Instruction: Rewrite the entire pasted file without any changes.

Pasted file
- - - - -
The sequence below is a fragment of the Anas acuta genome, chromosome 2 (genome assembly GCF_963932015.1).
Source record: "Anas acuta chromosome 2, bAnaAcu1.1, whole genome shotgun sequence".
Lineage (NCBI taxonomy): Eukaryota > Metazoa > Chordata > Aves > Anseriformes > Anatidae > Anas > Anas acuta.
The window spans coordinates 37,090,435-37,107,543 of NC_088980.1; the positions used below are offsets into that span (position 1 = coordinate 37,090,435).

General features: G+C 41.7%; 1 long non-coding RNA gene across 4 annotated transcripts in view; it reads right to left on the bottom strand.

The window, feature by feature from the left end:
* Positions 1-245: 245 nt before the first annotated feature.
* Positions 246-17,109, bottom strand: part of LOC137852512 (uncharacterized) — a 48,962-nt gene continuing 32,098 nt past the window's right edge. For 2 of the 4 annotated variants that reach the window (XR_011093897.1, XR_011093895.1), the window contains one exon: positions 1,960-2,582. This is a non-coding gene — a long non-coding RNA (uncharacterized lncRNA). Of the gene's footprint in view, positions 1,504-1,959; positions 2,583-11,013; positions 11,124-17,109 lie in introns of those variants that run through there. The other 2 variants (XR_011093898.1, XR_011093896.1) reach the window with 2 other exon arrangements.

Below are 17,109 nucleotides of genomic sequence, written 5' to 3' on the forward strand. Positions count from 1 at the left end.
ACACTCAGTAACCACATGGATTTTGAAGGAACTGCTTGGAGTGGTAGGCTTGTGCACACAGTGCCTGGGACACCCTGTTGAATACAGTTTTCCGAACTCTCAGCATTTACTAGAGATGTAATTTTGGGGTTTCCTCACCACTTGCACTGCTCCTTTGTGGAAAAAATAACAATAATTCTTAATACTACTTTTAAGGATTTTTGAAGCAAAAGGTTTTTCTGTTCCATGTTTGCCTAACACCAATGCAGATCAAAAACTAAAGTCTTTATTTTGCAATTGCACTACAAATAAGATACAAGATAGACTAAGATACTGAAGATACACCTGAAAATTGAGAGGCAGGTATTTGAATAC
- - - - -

The sequence below is a fragment of the Anas acuta genome, chromosome 2 (genome assembly GCF_963932015.1).
Source record: "Anas acuta chromosome 2, bAnaAcu1.1, whole genome shotgun sequence".
Lineage (NCBI taxonomy): Eukaryota > Metazoa > Chordata > Aves > Anseriformes > Anatidae > Anas > Anas acuta.
The window spans coordinates 37,090,435-37,107,543 of NC_088980.1; the positions used below are offsets into that span (position 1 = coordinate 37,090,435).

General features: G+C 41.7%; 1 long non-coding RNA gene across 4 annotated transcripts in view; it reads right to left on the bottom strand.

The window, feature by feature from the left end:
* Positions 1-245: 245 nt before the first annotated feature.
* Positions 246-17,109, bottom strand: part of LOC137852512 (uncharacterized) — a 48,962-nt gene continuing 32,098 nt past the window's right edge. For 2 of the 4 annotated variants that reach the window (XR_011093897.1, XR_011093895.1), the window contains one exon: positions 1,960-2,582. This is a non-coding gene — a long non-coding RNA (uncharacterized lncRNA). Of the gene's footprint in view, positions 1,504-1,959; positions 2,583-11,013; positions 11,124-17,109 lie in introns of those variants that run through there. The other 2 variants (XR_011093898.1, XR_011093896.1) reach the window with 2 other exon arrangements.

Below are 17,109 nucleotides of genomic sequence, written 5' to 3' on the forward strand. Positions count from 1 at the left end.
ACACTCAGTAACCACATGGATTTTGAAGGAACTGCTTGGAGTGGTAGGCTTGTGCACACAGTGCCTGGGACACCCTGTTGAATACAGTTTTCCGAACTCTCAGCATTTACTAGAGATGTAATTTTGGGGTTTCCTCACCACTTGCACTGCTCCTTTGTGGAAAAAATAACAATAATTCTTAATACTACTTTTAAGGATTTTTGAAGCAAAAGGTTTTTCTGTTCCATGTTTGCCTAACACCAATGCAGATCAAAAACTAAAGTCTTTATTTTGCAATTGCACTACAAATAAGATACAAGATAGACTAAGATACTGAAGATACACCTGAAAATTGAGAGGCAGGTATTTGAATAC